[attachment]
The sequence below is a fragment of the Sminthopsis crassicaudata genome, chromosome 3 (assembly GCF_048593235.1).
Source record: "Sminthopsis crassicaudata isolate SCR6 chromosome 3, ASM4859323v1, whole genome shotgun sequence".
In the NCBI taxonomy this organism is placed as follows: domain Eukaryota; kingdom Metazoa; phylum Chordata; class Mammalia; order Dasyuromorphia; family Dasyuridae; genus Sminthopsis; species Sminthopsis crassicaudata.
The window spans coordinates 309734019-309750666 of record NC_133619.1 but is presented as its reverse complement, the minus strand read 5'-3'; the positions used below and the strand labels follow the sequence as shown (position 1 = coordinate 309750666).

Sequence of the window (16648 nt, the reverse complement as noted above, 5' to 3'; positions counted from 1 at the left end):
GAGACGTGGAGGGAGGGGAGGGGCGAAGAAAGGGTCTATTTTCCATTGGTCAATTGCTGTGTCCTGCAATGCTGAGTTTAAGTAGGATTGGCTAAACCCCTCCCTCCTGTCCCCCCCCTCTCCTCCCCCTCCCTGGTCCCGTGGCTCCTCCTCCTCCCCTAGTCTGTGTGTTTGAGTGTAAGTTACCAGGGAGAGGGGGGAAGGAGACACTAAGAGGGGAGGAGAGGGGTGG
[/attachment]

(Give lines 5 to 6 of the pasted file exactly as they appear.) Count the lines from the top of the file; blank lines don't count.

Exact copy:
Sequence of the window (16648 nt, the reverse complement as noted above, 5' to 3'; positions counted from 1 at the left end):
GAGACGTGGAGGGAGGGGAGGGGCGAAGAAAGGGTCTATTTTCCATTGGTCAATTGCTGTGTCCTGCAATGCTGAGTTTAAGTAGGATTGGCTAAACCCCTCCCTCCTGTCCCCCCCCTCTCCTCCCCCTCCCTGGTCCCGTGGCTCCTCCTCCTCCCCTAGTCTGTGTGTTTGAGTGTAAGTTACCAGGGAGAGGGGGGAAGGAGACACTAAGAGGGGAGGAGAGGGGTGG